Bioarchaeological Investigations of The Red House Archaeological Site, Port of Spain, Trinidad:
A pre-Columbian Mid-Late Ceramic Age Caribbean Population
Patrisha L. Meyers-Gidusko, M.A., RPA
In 2013, structural assessments associated with ongoing renovations of the Red House, Trinidad and Tobago’s Parliament building, revealed human remains buried beneath the foundation. Excavations and radiocarbon dating indicate the remains are pre-Columbian with 14C dates ranging between approximately AD 125 and AD 1395. Patty’s graduate research provided the first bioarchaeological assessment of the excavated graves and associated human skeletal material. Her analyses included determining the demographic profile and the pathological conditions exhibited by the collective skeletal sample. While not a representative population, the reconstruction of health, lifestyle and disease for these ancient peoples makes a significant contribution to the limited osteological research published on the Caribbean’s pre-contact period.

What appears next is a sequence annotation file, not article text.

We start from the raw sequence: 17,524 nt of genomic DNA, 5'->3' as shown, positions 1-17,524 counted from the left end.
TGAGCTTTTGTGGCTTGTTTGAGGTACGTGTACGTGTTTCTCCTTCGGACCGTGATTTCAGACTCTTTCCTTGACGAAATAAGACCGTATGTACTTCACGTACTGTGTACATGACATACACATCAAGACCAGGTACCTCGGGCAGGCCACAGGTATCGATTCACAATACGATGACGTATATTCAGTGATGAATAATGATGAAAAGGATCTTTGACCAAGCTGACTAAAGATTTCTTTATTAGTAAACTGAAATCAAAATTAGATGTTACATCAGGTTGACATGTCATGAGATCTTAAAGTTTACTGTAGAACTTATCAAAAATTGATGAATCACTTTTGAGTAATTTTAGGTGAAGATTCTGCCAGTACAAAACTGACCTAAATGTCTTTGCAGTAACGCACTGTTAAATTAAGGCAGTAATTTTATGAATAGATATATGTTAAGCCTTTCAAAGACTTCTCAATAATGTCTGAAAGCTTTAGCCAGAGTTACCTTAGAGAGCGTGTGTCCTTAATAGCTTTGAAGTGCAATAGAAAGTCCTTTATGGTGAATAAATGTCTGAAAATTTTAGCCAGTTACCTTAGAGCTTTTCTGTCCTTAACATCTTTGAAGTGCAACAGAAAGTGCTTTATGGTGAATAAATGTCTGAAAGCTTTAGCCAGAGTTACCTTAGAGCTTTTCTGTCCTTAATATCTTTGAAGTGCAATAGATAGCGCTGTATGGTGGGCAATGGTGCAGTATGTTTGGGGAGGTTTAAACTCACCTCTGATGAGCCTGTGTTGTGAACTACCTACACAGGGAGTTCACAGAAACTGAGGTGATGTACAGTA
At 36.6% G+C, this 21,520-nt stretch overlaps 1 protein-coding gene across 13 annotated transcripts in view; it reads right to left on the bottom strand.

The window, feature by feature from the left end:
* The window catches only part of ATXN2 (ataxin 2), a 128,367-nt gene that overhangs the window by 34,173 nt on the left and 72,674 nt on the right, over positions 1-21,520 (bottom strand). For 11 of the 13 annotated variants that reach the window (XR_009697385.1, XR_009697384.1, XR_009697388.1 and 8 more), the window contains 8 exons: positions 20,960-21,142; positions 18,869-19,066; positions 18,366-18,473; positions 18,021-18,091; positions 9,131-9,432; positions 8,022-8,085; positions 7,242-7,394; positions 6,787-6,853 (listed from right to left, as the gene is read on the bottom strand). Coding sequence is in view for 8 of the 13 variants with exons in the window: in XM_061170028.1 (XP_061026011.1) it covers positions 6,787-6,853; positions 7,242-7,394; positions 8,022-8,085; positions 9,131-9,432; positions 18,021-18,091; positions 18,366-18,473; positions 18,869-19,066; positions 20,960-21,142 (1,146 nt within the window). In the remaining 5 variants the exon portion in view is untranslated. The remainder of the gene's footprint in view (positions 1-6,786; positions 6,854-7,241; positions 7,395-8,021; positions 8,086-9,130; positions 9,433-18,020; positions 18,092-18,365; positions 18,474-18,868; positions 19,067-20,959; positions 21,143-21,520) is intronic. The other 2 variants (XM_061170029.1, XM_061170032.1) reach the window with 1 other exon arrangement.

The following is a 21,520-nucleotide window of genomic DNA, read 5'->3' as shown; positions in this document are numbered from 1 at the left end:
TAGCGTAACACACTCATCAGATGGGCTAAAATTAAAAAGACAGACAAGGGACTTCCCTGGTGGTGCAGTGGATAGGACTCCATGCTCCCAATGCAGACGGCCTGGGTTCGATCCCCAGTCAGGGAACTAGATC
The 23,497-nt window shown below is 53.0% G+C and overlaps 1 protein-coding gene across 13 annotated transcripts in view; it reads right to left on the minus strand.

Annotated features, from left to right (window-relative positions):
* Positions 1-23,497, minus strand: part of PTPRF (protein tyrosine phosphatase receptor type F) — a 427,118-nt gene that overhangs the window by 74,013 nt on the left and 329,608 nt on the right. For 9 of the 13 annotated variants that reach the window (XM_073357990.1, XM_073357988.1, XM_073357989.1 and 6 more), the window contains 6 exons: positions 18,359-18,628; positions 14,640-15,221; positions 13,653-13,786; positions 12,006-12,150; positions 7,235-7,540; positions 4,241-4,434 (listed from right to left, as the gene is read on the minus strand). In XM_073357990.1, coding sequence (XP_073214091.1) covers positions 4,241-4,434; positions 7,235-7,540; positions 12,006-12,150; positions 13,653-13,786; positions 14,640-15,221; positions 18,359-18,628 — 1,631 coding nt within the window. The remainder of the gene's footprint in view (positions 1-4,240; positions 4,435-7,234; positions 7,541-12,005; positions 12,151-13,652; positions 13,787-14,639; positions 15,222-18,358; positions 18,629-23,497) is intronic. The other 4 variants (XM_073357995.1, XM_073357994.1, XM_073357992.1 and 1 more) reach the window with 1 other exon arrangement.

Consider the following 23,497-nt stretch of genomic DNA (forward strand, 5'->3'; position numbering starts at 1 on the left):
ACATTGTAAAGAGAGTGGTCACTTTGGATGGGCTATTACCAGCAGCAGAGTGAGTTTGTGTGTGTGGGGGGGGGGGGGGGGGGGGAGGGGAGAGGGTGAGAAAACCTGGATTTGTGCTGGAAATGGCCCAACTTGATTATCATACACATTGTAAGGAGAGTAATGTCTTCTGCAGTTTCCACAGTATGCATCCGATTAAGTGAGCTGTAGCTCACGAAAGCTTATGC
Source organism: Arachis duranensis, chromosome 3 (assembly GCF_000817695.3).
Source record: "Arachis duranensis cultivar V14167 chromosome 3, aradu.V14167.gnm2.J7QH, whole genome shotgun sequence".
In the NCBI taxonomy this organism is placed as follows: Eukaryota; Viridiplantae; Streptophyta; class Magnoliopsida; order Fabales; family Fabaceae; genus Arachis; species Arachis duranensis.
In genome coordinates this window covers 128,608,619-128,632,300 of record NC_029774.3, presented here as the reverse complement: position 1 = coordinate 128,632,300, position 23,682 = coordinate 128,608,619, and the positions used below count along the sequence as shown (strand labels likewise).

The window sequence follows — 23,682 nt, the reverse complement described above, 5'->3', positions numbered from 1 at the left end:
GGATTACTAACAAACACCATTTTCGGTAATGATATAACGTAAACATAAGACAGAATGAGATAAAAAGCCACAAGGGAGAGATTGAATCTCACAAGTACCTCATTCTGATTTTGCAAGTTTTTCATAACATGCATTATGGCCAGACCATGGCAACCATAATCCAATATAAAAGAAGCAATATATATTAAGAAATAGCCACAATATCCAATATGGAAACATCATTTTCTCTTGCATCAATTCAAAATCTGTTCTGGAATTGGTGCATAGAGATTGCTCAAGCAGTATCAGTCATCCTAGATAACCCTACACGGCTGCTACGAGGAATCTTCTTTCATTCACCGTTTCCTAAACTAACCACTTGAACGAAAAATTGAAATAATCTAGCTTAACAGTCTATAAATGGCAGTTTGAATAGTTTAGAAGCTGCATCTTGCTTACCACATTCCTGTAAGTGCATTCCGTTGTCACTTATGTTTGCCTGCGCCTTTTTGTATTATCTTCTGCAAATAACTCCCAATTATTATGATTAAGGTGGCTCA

*Due to the sensitive nature of the information provided during this lecture, this talk was not recorded for future viewing.
Patty is the project manager for FPAN’s Heritage Monitoring Scouts program. She holds an MA in Anthropology from the University of Central Florida and a Graduate Certificate in Forensic and Biological Anthropology from Mercyhurst University. Her research interests include Forensic Anthropology, Bioarchaeology, Human Paleopathology, Historical Marginalization of Social Groups, and Differential Burial Practices.
This program is sponsored by the Central Gulf Coast Archaeological Society, and the Alliance for Weedon Island Archaeological Research and Education.